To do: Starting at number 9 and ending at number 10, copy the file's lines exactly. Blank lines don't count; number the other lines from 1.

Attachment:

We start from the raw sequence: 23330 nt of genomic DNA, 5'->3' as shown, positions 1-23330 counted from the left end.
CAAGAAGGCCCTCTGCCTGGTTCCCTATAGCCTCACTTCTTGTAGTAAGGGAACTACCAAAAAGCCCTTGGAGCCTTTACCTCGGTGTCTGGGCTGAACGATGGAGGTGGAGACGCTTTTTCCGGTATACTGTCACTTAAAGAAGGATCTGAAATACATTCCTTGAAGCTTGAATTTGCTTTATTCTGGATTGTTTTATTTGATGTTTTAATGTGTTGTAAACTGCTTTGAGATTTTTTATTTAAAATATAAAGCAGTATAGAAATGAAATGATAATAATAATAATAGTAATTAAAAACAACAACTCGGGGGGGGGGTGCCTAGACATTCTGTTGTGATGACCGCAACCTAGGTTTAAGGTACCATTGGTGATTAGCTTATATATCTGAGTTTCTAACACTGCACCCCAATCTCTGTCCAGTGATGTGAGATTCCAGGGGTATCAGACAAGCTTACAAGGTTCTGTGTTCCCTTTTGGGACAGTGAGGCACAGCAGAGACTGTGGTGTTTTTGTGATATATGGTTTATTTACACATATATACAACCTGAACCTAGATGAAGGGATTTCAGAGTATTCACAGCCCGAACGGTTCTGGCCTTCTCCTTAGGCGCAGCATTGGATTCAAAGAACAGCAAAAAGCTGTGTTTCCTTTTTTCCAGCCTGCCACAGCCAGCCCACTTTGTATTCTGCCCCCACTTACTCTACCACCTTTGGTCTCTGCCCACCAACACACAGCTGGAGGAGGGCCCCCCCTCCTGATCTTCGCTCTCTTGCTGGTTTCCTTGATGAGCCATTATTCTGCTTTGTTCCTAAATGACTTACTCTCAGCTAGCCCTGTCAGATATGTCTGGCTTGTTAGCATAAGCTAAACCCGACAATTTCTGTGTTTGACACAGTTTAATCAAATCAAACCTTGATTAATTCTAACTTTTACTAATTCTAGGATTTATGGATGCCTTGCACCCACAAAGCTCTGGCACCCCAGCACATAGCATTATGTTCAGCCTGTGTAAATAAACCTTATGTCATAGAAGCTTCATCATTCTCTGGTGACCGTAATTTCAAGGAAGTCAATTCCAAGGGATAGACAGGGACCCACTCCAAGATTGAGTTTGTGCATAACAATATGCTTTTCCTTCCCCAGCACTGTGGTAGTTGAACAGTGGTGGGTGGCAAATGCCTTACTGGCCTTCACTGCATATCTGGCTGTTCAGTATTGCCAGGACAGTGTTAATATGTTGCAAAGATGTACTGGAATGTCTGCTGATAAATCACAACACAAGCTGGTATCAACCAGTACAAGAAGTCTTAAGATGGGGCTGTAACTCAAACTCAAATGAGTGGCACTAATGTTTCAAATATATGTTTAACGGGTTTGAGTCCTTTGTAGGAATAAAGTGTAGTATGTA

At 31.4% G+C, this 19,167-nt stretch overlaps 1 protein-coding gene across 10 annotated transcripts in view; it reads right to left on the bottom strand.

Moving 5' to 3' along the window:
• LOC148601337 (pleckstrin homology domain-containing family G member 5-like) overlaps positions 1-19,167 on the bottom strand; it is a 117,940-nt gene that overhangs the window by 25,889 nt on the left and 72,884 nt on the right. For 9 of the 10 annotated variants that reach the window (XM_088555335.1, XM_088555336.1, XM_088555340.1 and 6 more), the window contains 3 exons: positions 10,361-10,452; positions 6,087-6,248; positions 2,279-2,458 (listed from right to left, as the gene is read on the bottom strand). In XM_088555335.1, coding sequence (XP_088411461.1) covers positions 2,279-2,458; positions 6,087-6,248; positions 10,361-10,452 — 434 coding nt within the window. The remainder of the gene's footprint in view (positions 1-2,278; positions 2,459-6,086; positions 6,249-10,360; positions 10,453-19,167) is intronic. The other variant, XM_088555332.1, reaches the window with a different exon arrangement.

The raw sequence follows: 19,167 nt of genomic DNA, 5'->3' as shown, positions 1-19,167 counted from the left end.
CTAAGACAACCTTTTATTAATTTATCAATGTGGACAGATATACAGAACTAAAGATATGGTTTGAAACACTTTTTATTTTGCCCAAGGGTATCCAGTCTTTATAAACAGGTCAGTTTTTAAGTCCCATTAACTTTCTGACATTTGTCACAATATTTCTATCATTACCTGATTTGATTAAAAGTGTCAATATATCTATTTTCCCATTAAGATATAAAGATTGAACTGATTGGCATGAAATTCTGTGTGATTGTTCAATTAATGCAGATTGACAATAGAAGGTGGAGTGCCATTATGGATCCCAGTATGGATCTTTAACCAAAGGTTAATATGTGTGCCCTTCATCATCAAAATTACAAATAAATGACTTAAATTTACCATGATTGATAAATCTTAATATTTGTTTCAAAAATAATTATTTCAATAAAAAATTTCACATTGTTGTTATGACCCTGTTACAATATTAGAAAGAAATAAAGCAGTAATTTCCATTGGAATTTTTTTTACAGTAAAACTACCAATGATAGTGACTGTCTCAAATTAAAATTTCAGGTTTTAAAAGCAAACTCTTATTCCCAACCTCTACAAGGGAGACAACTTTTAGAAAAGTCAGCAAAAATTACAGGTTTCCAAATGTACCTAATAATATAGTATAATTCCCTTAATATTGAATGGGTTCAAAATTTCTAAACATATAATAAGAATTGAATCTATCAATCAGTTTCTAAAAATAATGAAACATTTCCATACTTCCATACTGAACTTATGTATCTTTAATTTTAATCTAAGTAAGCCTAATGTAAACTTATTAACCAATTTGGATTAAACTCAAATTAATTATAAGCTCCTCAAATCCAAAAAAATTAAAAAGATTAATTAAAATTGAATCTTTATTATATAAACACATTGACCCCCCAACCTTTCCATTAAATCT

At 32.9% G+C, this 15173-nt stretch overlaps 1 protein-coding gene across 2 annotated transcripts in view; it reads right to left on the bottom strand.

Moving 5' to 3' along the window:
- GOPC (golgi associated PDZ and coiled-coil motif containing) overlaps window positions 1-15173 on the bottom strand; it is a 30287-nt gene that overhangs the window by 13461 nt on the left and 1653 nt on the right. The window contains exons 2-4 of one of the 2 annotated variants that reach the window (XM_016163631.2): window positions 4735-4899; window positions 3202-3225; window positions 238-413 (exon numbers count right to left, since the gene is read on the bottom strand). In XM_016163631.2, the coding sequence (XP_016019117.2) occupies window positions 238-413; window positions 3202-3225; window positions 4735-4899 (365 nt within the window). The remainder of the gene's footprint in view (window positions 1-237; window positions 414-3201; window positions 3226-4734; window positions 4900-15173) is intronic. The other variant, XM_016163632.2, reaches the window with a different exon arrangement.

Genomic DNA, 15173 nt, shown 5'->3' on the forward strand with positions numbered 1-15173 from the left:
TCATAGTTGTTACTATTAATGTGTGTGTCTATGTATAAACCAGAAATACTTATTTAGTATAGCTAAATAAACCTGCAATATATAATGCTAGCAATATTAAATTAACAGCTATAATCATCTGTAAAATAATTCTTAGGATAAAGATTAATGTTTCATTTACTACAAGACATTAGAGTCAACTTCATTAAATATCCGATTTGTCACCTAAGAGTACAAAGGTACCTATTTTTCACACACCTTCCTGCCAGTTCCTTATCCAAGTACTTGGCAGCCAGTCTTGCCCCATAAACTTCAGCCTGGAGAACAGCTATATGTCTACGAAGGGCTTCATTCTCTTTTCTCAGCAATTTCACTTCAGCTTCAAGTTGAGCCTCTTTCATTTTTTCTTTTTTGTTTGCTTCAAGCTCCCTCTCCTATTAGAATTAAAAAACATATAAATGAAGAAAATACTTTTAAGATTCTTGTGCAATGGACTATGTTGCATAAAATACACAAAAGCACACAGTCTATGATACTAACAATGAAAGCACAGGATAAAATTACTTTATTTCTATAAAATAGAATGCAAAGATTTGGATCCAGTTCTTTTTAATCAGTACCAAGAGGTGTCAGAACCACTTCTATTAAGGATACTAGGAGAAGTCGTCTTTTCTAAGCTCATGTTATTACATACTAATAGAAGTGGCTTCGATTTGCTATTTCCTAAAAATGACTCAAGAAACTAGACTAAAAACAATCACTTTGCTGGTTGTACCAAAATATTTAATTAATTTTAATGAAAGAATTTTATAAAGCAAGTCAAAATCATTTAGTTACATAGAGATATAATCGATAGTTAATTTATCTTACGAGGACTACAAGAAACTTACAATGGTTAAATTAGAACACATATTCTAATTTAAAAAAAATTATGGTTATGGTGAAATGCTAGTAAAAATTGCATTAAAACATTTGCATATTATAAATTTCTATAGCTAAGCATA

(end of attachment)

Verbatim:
Moving 5' to 3' along the window:
- GOPC (golgi associated PDZ and coiled-coil motif containing) overlaps window positions 1-15173 on the bottom strand; it is a 30287-nt gene that overhangs the window by 13461 nt on the left and 1653 nt on the right. The window contains exons 2-4 of one of the 2 annotated variants that reach the window (XM_016163631.2): window positions 4735-4899; window positions 3202-3225; window positions 238-413 (exon numbers count right to left, since the gene is read on the bottom strand). In XM_016163631.2, the coding sequence (XP_016019117.2) occupies window positions 238-413; window positions 3202-3225; window positions 4735-4899 (365 nt within the window). The remainder of the gene's footprint in view (window positions 1-237; window positions 414-3201; window positions 3226-4734; window positions 4900-15173) is intronic. The other variant, XM_016163632.2, reaches the window with a different exon arrangement.